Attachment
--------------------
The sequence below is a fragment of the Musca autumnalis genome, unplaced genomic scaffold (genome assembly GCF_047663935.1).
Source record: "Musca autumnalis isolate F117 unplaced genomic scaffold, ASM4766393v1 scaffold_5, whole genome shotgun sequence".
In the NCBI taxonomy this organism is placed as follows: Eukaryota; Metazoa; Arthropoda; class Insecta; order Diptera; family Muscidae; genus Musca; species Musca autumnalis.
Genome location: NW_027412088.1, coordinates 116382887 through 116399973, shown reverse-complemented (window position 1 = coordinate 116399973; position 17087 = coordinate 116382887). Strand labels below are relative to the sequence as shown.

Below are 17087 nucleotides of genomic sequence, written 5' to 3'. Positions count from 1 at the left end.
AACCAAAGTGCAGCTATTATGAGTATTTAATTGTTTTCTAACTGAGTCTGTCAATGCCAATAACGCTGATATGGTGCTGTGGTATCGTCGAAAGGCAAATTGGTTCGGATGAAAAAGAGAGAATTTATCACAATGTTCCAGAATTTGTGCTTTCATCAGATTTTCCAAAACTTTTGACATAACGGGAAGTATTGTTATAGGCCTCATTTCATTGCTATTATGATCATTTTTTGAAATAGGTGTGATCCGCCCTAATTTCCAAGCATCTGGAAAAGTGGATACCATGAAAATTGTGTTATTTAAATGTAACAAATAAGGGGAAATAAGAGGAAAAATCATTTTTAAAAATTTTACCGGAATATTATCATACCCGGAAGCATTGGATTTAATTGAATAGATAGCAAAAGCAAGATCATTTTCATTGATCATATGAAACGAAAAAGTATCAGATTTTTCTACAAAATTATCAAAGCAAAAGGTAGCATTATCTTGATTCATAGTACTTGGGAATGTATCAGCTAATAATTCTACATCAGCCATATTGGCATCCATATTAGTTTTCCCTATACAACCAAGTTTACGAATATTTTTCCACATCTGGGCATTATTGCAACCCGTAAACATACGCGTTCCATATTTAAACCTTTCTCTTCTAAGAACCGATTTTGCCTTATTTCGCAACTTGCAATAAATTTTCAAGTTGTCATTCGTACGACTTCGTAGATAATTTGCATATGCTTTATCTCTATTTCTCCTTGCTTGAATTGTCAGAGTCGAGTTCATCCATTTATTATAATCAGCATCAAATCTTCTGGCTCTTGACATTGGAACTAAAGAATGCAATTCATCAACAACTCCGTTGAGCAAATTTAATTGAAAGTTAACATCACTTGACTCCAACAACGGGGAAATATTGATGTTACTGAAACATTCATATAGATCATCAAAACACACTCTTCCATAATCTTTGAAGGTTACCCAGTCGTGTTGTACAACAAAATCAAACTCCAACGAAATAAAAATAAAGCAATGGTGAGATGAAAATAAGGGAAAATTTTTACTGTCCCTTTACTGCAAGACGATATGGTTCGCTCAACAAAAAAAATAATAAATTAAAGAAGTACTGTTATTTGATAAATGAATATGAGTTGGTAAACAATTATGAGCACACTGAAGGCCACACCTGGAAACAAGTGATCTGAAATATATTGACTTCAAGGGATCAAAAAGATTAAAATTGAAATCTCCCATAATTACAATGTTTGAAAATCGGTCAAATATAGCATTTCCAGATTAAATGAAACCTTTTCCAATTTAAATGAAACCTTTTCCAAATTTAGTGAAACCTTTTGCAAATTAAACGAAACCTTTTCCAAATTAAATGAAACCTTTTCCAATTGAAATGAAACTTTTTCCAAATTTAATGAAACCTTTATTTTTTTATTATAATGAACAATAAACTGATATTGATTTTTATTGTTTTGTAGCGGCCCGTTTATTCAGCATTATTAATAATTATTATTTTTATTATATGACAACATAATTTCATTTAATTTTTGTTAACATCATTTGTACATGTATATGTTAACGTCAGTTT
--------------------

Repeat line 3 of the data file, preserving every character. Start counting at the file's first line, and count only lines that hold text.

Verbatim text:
In the NCBI taxonomy this organism is placed as follows: Eukaryota; Metazoa; Arthropoda; class Insecta; order Diptera; family Muscidae; genus Musca; species Musca autumnalis.